Leadership for greatness demands simplicity
This morning I was challenged to reflect on how the call to make a signficant, positive impact on our schools and communities demands understanding the deep wisdom of simplicity. The message struck sharply against the grain of constant news feeds, sound bites, sales pitches, and so called “silver bullets.” It pushed me to think about how I communicate and just how trained we have all become to glorify the latest and greatest technology, educational program or professional development package. Real leaders find ways to make the complex simple and demonstrate an unwaivering focus on their core mission – without distraction from all the bells and whistles. I accept that challenge, although I have much to learn about how to do it well, especially in times of light speed change in education.
No question the message this morning resonated loudly with me due to recent editorial comments made about what is happening in ISD 191. Clearly some good people in our organization don’t have a clear picture of where we are headed leading to frustration and negative perceptions. This isn’t ok, and we all need to continue working hard to build common understandings about what makes a great school district and how we will get there. Great organizations – and/or professional learning communities – contain a constant dissatisfaction of the status quo, which is not to be interpreted as a blaming statement against long time employees. I believe all educators have a natural drive to pursue continuous improvement, and great school districts channel that drive into a tenacious focus on improving the whole system through meaningful collaboration. That, simply put, is where we are headed.
Probably the toughest aspect of fighting against a culture dominated by political spin, sound bites, for profit motives, and half truths is cutting through our engrained way of thinking to have others believe us when we are being authentic, transparent, and vulnerable. Frankly, it is hard for any of us to trust due to our culture of media, our understandings of authority, and our own personal narratives often riddled by tough experiences. We’ve learned to protect ourselves by trusting few and being unwilling to believe or be openly vulnerable. And worse, we use the very same tools to further our own agendas and then point fingers at others for the same behaviors. The pronoun here is “we.” That includes me. We are all trained to protect our own kids, our own souls, and the people we love – the hard part is looking in the mirror and deciding how to tow the line.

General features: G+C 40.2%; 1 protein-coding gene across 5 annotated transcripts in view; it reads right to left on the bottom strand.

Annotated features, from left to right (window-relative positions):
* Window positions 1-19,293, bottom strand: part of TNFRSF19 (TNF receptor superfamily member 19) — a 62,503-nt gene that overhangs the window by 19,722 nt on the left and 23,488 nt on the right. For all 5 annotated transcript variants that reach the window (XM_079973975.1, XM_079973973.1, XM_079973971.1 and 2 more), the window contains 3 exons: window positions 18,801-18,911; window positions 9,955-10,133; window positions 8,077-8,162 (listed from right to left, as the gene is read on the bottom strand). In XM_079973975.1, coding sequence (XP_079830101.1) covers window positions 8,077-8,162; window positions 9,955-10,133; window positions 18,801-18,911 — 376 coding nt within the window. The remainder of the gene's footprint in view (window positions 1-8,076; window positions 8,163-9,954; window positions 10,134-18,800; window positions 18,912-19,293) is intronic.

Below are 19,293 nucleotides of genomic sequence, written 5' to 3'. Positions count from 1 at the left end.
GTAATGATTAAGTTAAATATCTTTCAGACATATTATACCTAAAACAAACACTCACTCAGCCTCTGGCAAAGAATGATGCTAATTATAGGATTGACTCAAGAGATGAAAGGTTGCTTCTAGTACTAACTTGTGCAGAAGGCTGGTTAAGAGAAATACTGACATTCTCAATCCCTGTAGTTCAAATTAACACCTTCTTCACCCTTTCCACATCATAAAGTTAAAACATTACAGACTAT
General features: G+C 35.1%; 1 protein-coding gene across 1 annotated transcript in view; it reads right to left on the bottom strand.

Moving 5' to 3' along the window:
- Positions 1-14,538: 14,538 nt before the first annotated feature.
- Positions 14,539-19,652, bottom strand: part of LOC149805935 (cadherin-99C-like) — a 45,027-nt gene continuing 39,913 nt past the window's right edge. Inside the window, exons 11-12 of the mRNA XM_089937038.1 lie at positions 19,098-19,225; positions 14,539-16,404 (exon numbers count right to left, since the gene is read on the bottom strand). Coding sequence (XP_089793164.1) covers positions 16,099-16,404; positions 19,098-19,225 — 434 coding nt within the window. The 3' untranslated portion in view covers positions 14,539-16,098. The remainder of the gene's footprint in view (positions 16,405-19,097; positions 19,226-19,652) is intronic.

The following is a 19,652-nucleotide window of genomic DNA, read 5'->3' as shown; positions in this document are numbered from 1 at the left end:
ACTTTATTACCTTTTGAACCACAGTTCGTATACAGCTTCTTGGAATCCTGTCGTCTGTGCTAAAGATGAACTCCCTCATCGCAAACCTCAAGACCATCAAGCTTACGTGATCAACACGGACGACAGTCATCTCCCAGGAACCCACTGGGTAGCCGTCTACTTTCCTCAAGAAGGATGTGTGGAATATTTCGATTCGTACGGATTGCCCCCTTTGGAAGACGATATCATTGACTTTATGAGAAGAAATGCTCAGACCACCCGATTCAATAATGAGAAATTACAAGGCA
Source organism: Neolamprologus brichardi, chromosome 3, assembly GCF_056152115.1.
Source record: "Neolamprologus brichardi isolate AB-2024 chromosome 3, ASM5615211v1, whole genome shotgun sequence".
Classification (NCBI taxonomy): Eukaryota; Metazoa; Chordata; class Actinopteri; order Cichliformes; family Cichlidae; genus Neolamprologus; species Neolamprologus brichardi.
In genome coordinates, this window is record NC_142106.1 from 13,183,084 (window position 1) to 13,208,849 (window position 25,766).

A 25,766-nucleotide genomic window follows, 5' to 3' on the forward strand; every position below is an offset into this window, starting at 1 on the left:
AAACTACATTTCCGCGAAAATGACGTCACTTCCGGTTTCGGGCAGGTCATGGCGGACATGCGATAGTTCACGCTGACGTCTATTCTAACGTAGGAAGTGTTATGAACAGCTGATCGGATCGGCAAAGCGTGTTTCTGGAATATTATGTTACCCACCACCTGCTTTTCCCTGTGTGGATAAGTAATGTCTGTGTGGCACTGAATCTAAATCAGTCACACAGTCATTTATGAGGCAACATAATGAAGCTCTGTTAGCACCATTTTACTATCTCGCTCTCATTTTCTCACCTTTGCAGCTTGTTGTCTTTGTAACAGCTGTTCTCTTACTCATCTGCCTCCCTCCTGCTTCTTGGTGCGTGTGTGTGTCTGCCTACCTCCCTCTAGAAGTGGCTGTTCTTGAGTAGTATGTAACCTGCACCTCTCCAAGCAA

So… That is my hope and request for us in ISD 191. Tenaciously channeling our innate drive to pursue improvement as a whole system will require meaningful collaboration and holding the mirror up to ourselves and each other. It means analyzing the facts, good and bad, and changing our work to deliver on better results. It means approaching our work as a constant action research project and helping each other figure out what the data means. It means seeing the learning of every single student as our personal mission and tackling roadblocks as a team with collective efforts to get the job done. That’s the vision. There is no easy or magic way to do it. It’s messy, hard work, and it’s the collective responsibility of everyone.
The challenge for me each day is to keep the message simple. The challenge for all of us is to recognize that the message is authentic and indeed that simple. Real school improvement is not about the district office planning a grandious plan to make everything better. It’s about empowering principals and teacher leaders to work collaboratively, analyzing the data and making plans to do what it takes to get better results. That is it.
I’ll do my best to keep tight to the mission and to focus on simplicity (no promises on the wisdom part…). Together, let’s make it happen for our students.